These properties control redirecting STDOUT and STDERR on startup. It is strongly encouraged to redirect to a file other than /dev/null when running as a daemon (See hashdot.daemonize). Consider that java level errors/crashes and "kill -QUIT" stack dumps will all go to STDERR. The full script log output may also be sent to this file via STDOUT/STDERR. The log may be rolled via an an external agent like logrotate using the standard "postrotate" HUP signal. These properties should typically be overridden in the specific daemon script.


Will redirect STDOUT/STDERR to the named file. When set in conjunction with hashdot.daemonize, a HUP signal handler will also be registered (after the JVM is loaded) to reopen the named file. This facilitates using external log rotating utilities like logrotate.


Unless this variable is set to "false" the file specified by hashdot.io_redirect.file will be opened for append.


The java class containing a static main method to call, with the script as its first argument. This property is required.

#. hashdot.main = com.gravitext.hashdot.TestMain


These properties control interpretation of arguments to identify a script file to read for Hashdot headers.


A list of flags with following value arguments that will not be interpreted as a script file name.


A list of flags that will cause hashdot to terminate looking for a script file.


Attempt to create, lock, and write the final process ID to the specified file name. It is permissible to specify a path relative to the current working directory of the hashdot process (after any hashdot.chdir).

Only one process will succeed in acquiring the exclusive advisory lock, which is guaranteed to be cleared when the process exits. Attempts to start a second process will result in a warning being written to stderr or the redirected file. Normal process exit (including SIGTERM, etc.) will also allow the process to unlink the PID file. Abnormal exit originating outside the JDK (for example, an external "kill -9") will result in the lock being cleared but the PID file remaining. Since the file is unlocked however, this does not prevent a new process from starting.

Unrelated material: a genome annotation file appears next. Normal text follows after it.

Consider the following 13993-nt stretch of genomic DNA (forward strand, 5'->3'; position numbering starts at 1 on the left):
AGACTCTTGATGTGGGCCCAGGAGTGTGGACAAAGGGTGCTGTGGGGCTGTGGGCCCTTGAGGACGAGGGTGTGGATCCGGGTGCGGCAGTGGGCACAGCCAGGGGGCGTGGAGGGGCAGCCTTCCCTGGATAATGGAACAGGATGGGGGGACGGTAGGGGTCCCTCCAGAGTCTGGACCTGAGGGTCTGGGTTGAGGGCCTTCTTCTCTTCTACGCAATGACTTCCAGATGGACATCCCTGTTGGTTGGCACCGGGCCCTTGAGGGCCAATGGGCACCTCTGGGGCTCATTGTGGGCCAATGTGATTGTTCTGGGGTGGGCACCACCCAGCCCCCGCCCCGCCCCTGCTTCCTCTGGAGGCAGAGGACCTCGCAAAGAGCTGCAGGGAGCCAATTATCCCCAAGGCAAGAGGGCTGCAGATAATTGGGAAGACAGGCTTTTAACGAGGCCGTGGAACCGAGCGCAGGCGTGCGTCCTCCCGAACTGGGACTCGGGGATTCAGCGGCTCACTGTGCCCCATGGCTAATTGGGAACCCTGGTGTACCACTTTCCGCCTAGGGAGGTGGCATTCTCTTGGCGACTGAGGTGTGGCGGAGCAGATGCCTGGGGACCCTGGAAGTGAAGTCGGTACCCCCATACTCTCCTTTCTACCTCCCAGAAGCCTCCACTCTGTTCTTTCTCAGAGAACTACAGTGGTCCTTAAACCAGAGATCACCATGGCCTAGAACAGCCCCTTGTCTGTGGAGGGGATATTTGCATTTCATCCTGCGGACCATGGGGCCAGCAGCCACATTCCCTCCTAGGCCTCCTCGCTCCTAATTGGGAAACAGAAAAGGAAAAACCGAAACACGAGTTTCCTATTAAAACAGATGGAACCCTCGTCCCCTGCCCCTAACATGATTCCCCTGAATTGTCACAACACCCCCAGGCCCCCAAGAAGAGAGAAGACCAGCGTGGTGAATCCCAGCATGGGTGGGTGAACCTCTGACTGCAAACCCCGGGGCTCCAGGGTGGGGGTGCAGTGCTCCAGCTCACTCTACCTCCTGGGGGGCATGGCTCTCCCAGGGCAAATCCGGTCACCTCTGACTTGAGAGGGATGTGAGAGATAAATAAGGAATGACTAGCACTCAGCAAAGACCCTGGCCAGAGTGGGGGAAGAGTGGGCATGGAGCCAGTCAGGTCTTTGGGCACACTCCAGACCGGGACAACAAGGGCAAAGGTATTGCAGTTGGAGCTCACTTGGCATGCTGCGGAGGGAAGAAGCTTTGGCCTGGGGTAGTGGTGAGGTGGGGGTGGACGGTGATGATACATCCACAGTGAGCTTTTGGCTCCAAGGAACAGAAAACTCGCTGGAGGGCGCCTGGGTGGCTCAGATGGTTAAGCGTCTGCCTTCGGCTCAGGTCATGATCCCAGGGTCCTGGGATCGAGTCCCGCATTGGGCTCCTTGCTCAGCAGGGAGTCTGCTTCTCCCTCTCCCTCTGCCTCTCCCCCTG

This option is typically used in conjunction with the daemon profile or hashdot.daemonize.


Load the specified values as properties. Each profile is read from compiled in profile directory, i.e. "jruby" is loaded from "/etc/hashdot/profiles/jruby.hdp". Profiles are imported in the order specified (including nested imports) and are implied += for purposes of passing the final hashdot.profile property to the JVM. Example:

#. hashdot.profile += shortlived


Set by hashdot to the absolute path of the script file, if identified. Note that the script file argument as passed to the script interpreter will still be relative, unless hashdot.chdir is also used.


Set by hashdot to the absolute path of the directory containing the script file, if identified. See java.class.path for potential usage.


Set by hashdot to the home directory as found in the password database (i.e.: /etc/passwd) for the real user of the current process.


Set by hashdot to the hashdot launcher version.


The dynamic library to load for the JVM. An absolute path should be used, which includes selection of the client or server VM. See profiles/default.hdp for platform specific examples.


All path values are prepended to LD_LIBRARY_PATH (Linux) or DYLD_LIBRARY_PATH (Mac OS X) before loading the JVM. Use of this property to resolve JVM libraries is deprecated in favor of using an absolute hashdot.vm.lib value.


Java VM options in flag format as per the java command line. See java tool docs for details. The "-server" option is actually achieved via hashdot.vm.lib and should not be included here. Note that the last setting of any equivalent option wins, thus appending to this property will function as an override. Example:

#. hashdot.vm.options  = -Xmx500m -Xss1024k
#. hashdot.vm.options += -Xmx1500m
==>                      -Xmx1500m -Xss1024k


Used to set the Java system class path (like the '-cp' java launcher argument.) Supports file name globs on values (* and ? wildcards). Values are joined with a ':' as per Java UNIX format. Examples:

#. java.class.path += /opt/myservice/lib/*.jar
#. java.class.path += ./lib
#. java.class.path += ${hashdot.script.dir}/../lib/*.jar


Environment Variables


If set in the environment, verbose debug logging is enabled to standard error.